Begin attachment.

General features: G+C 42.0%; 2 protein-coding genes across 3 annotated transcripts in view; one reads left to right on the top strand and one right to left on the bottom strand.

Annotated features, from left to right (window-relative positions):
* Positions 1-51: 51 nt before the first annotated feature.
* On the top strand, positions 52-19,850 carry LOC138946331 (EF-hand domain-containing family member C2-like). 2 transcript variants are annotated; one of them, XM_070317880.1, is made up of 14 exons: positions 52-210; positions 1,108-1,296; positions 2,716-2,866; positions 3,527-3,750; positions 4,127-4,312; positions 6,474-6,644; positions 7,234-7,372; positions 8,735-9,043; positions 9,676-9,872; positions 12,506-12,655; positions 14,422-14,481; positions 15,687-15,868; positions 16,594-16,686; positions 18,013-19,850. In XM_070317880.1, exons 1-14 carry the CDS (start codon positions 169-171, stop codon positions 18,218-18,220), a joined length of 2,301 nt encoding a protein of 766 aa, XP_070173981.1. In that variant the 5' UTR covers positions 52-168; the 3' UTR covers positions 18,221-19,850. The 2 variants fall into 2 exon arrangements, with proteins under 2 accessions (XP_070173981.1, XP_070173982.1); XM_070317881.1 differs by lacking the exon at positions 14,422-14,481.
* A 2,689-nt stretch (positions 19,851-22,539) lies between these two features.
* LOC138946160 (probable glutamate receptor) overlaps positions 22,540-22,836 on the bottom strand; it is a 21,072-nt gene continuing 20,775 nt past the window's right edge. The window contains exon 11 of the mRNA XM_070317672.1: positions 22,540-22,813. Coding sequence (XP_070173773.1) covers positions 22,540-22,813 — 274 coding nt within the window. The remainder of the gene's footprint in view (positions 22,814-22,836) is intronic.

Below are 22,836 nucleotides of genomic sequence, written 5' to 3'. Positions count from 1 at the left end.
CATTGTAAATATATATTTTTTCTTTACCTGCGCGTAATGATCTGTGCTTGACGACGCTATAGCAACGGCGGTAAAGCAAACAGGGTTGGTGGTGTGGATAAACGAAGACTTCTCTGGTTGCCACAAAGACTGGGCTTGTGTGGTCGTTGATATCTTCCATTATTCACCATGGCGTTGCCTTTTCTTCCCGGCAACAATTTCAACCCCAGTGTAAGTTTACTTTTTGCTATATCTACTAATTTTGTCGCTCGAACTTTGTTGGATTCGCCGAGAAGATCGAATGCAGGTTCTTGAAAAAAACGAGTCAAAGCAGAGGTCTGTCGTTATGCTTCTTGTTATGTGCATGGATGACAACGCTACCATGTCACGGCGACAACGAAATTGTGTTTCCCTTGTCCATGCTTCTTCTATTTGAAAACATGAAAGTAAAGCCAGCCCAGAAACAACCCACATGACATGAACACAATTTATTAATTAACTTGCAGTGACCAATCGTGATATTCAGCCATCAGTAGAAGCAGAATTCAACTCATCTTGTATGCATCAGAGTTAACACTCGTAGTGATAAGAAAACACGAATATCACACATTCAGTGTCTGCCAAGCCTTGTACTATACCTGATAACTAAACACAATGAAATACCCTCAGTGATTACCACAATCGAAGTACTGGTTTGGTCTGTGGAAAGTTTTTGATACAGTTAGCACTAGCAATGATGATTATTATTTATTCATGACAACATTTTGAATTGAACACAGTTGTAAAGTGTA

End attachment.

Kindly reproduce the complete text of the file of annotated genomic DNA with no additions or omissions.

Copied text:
General features: G+C 42.0%; 2 protein-coding genes across 3 annotated transcripts in view; one reads left to right on the top strand and one right to left on the bottom strand.

Annotated features, from left to right (window-relative positions):
* Positions 1-51: 51 nt before the first annotated feature.
* On the top strand, positions 52-19,850 carry LOC138946331 (EF-hand domain-containing family member C2-like). 2 transcript variants are annotated; one of them, XM_070317880.1, is made up of 14 exons: positions 52-210; positions 1,108-1,296; positions 2,716-2,866; positions 3,527-3,750; positions 4,127-4,312; positions 6,474-6,644; positions 7,234-7,372; positions 8,735-9,043; positions 9,676-9,872; positions 12,506-12,655; positions 14,422-14,481; positions 15,687-15,868; positions 16,594-16,686; positions 18,013-19,850. In XM_070317880.1, exons 1-14 carry the CDS (start codon positions 169-171, stop codon positions 18,218-18,220), a joined length of 2,301 nt encoding a protein of 766 aa, XP_070173981.1. In that variant the 5' UTR covers positions 52-168; the 3' UTR covers positions 18,221-19,850. The 2 variants fall into 2 exon arrangements, with proteins under 2 accessions (XP_070173981.1, XP_070173982.1); XM_070317881.1 differs by lacking the exon at positions 14,422-14,481.
* A 2,689-nt stretch (positions 19,851-22,539) lies between these two features.
* LOC138946160 (probable glutamate receptor) overlaps positions 22,540-22,836 on the bottom strand; it is a 21,072-nt gene continuing 20,775 nt past the window's right edge. The window contains exon 11 of the mRNA XM_070317672.1: positions 22,540-22,813. Coding sequence (XP_070173773.1) covers positions 22,540-22,813 — 274 coding nt within the window. The remainder of the gene's footprint in view (positions 22,814-22,836) is intronic.

Below are 22,836 nucleotides of genomic sequence, written 5' to 3'. Positions count from 1 at the left end.
CATTGTAAATATATATTTTTTCTTTACCTGCGCGTAATGATCTGTGCTTGACGACGCTATAGCAACGGCGGTAAAGCAAACAGGGTTGGTGGTGTGGATAAACGAAGACTTCTCTGGTTGCCACAAAGACTGGGCTTGTGTGGTCGTTGATATCTTCCATTATTCACCATGGCGTTGCCTTTTCTTCCCGGCAACAATTTCAACCCCAGTGTAAGTTTACTTTTTGCTATATCTACTAATTTTGTCGCTCGAACTTTGTTGGATTCGCCGAGAAGATCGAATGCAGGTTCTTGAAAAAAACGAGTCAAAGCAGAGGTCTGTCGTTATGCTTCTTGTTATGTGCATGGATGACAACGCTACCATGTCACGGCGACAACGAAATTGTGTTTCCCTTGTCCATGCTTCTTCTATTTGAAAACATGAAAGTAAAGCCAGCCCAGAAACAACCCACATGACATGAACACAATTTATTAATTAACTTGCAGTGACCAATCGTGATATTCAGCCATCAGTAGAAGCAGAATTCAACTCATCTTGTATGCATCAGAGTTAACACTCGTAGTGATAAGAAAACACGAATATCACACATTCAGTGTCTGCCAAGCCTTGTACTATACCTGATAACTAAACACAATGAAATACCCTCAGTGATTACCACAATCGAAGTACTGGTTTGGTCTGTGGAAAGTTTTTGATACAGTTAGCACTAGCAATGATGATTATTATTTATTCATGACAACATTTTGAATTGAACACAGTTGTAAAGTGTA